Yesterday, October 16th was the 50th anniversary of one of the most iconic political sports images—the Black Power salute at the 1968 Olympics in Mexico City. The contemporaneous response to that gesture was derision and disciplinary action. Both Gold Medal winner Tommie Smith and Bronze medalist John Carlos were prohibited from participating in any future Olympics events, both lost their jobs after returning from Mexico, and their families received death threats. Time has confirmed the power of their statement though, with the event being memorialized in film (Salute), in sculptures and at various ceremonies commemorating the event. [Read more…]
Nothing that these Establishment politicians (Republican and Democrat alike) do surprise me anymore, but it still disgusts me. I pray we learn our lesson from June’s election.
Remember when then-candidate, Summer Stephan suggested to the Union-Tribune she was a reformer? Remember when she told voters that she believed law enforcement officers were not above the law? Remember when she said she cared deeply for victims and victims’ families?
All lies. Since being in that seat, she’s cleared every officer involved in the shootings and deaths of San Diegans. Most recently, on September 21, she cleared every officer involved in the death of Earl McNeil although the Medical Examiner ruled his death a homicide. [Read more…]
On Friday, District Attorney, Summer Stephan, announced that no charges would be filed against the National City Police Department officers in the death of Earl McNeil. Geneviéve Jones-Wright, criminal justice reform advocate, Deputy Public Defender, and community leader, made the following statement regarding the decision:
On May 26, 2018, Earl McNeil went to the National City Police Department asking for help. Instead of receiving help, he was comatose, showing signs of trauma, only to die days later. Today the San Diego County District Attorney, Summer Stephan, has cleared law enforcement officers from any wrongdoing in Mr. McNeil’s death. This decision comes on the heels of months of community protests and calls for the District Attorney to recuse her office from the investigation. [Read more…]
At the heart of District 4 are San Diego’s historically black communities, created in large part by property deeds limiting where people of color could buy or rent homes.
In 1969 a coalition calling itself BOMB: Black, Oriental, Mexican Brothers called a public meeting in Southcrest Park and began advocating for a civil rights advocate to be appointed to a vacated City Council seat.
The appointment and subsequent election of Leon L. Williams began a tradition of the District 4 seat being held by African-Americans. Five decades later, issues of race and repression are at the center of a contentious contest between a storied incumbent and her activist challenger. [Read more…]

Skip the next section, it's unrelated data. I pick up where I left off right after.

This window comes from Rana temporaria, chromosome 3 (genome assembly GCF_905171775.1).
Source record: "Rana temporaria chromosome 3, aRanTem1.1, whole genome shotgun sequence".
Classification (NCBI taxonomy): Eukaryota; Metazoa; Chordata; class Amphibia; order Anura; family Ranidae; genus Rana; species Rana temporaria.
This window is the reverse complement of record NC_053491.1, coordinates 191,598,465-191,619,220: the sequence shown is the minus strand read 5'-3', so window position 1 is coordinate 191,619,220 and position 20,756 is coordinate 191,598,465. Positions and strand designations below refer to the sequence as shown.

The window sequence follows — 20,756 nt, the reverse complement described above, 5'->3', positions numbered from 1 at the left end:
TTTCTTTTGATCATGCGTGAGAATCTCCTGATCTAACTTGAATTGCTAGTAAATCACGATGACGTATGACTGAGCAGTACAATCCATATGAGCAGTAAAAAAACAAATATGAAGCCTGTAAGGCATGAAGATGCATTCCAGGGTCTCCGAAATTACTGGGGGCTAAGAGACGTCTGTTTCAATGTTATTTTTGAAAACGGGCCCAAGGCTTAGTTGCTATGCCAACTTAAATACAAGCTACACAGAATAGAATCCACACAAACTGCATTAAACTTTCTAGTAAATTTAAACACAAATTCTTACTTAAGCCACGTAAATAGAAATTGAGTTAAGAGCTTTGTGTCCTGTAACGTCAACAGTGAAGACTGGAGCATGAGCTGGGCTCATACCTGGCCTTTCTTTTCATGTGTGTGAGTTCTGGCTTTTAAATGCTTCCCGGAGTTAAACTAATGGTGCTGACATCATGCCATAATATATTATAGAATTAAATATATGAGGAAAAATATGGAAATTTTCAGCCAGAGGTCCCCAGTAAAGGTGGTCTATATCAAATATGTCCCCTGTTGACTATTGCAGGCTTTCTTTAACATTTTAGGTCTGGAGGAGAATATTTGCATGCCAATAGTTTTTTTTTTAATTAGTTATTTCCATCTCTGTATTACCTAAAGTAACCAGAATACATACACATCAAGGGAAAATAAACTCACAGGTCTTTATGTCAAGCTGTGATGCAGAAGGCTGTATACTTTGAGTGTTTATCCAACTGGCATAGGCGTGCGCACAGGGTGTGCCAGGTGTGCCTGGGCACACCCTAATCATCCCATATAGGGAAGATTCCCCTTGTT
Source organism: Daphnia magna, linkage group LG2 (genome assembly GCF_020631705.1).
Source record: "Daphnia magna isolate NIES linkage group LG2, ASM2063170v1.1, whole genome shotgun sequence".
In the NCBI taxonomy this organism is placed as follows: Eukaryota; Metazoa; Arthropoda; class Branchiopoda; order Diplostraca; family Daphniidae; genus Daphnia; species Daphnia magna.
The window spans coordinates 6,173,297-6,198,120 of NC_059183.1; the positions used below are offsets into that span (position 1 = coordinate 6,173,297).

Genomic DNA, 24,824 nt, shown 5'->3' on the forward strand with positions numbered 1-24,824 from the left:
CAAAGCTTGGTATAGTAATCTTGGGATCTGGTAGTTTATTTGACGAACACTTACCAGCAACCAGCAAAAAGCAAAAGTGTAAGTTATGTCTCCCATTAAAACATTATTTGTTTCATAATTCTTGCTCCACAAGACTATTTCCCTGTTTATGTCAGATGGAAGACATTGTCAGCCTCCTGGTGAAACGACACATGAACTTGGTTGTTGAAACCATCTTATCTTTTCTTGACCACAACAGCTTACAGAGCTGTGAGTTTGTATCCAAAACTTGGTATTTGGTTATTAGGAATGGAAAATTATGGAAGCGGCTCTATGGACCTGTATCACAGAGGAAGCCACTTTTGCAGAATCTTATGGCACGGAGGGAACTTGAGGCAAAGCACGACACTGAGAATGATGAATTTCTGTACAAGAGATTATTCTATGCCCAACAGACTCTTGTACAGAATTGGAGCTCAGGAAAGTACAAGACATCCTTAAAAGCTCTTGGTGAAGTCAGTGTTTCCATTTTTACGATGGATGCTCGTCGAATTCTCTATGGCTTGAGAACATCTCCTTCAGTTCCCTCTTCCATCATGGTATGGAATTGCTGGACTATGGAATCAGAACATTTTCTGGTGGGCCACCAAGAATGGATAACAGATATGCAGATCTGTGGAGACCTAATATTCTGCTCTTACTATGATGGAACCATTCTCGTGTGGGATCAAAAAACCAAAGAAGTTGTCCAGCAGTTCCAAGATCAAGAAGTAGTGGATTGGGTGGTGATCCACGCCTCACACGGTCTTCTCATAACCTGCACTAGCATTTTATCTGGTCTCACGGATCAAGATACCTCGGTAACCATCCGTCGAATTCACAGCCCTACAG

By Sher Watts Spooner / Daily Kos
Whatever happens to Donald Trump, however long it takes before he’s out of office, there’s one area where it will be hard to stop the spread of his poisonous politics: his stoking of racial hatred.
Trump and Republicans keep trying to turn the murder of Iowa college student Mollie Tibbetts, allegedly done by an immigrant who may have been in the United States illegally, into a campaign issue, trying further to stir up anger and raise fears about immigrants among Trump’s base. But they conveniently ignore the murder of 18-year-old Nia Wilson on a BART train in Oakland, California, allegedly committed by a white supremacist.
It’s not hard to figure out their reasoning: Tibbetts was white, and her accused killer is Latino. Wilson was African-American, and her accused killer is white. Crimes by “others” are by definition bad and scary, to a racist’s way of thinking. Crimes by whites must be a sign of mental illness, right? [Read more…]
By Rev. Richard Lawrence
1968 came back to me when I stood with Martin Luther King, III, at the Border on August 28 and listened to folks on the other side of the Border holler in pure delight that the day had finally come when a black leader stood tall in the fight for a just immigration policy.
King, III, took us back to his father’s “I Have a Dream Speech” fifty-five years ago and reminded us that there’s no room for leaders who separate children from their parents in the world his father envisioned. No. Dr. King wanted to build bridges, not barriers, to freedom. [Read more…]
A major public figure has succumbed to brain cancer. And now another round of the American bloodsport of ‘who can be shittiest?’ is underway.
A petulant President Donald Trump has made it clear that Senator John McCain’s death will not bring an end to his scorn. The typical chief executive statement of condolence was squashed. A Tweet and an Instagram post (featuring a photo of Trump) will have to suffice. The flag atop the White House is no longer at half-mast.